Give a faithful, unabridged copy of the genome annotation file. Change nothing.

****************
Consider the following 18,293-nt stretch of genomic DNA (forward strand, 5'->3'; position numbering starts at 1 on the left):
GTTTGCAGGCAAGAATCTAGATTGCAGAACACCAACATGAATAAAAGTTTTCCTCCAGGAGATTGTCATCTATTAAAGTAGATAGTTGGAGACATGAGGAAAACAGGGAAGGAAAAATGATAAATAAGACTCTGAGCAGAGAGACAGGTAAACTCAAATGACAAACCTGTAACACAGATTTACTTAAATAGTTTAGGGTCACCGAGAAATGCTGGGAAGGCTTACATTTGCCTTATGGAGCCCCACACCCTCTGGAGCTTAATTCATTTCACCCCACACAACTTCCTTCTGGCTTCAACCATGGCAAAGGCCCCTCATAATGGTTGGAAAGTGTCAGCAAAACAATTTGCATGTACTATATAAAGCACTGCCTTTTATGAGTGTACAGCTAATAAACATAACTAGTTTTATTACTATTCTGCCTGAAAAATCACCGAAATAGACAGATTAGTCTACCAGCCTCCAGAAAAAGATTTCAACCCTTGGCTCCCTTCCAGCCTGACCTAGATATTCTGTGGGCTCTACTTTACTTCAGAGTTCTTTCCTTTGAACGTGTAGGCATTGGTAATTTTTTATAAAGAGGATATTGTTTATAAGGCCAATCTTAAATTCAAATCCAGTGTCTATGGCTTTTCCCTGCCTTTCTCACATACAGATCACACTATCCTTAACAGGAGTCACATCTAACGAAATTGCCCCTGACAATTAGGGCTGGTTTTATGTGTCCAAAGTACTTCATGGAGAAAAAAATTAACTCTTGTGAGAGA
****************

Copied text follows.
Consider the following 18,293-nt stretch of genomic DNA (forward strand, 5'->3'; position numbering starts at 1 on the left):
GTTTGCAGGCAAGAATCTAGATTGCAGAACACCAACATGAATAAAAGTTTTCCTCCAGGAGATTGTCATCTATTAAAGTAGATAGTTGGAGACATGAGGAAAACAGGGAAGGAAAAATGATAAATAAGACTCTGAGCAGAGAGACAGGTAAACTCAAATGACAAACCTGTAACACAGATTTACTTAAATAGTTTAGGGTCACCGAGAAATGCTGGGAAGGCTTACATTTGCCTTATGGAGCCCCACACCCTCTGGAGCTTAATTCATTTCACCCCACACAACTTCCTTCTGGCTTCAACCATGGCAAAGGCCCCTCATAATGGTTGGAAAGTGTCAGCAAAACAATTTGCATGTACTATATAAAGCACTGCCTTTTATGAGTGTACAGCTAATAAACATAACTAGTTTTATTACTATTCTGCCTGAAAAATCACCGAAATAGACAGATTAGTCTACCAGCCTCCAGAAAAAGATTTCAACCCTTGGCTCCCTTCCAGCCTGACCTAGATATTCTGTGGGCTCTACTTTACTTCAGAGTTCTTTCCTTTGAACGTGTAGGCATTGGTAATTTTTTATAAAGAGGATATTGTTTATAAGGCCAATCTTAAATTCAAATCCAGTGTCTATGGCTTTTCCCTGCCTTTCTCACATACAGATCACACTATCCTTAACAGGAGTCACATCTAACGAAATTGCCCCTGACAATTAGGGCTGGTTTTATGTGTCCAAAGTACTTCATGGAGAAAAAAATTAACTCTTGTGAGAGA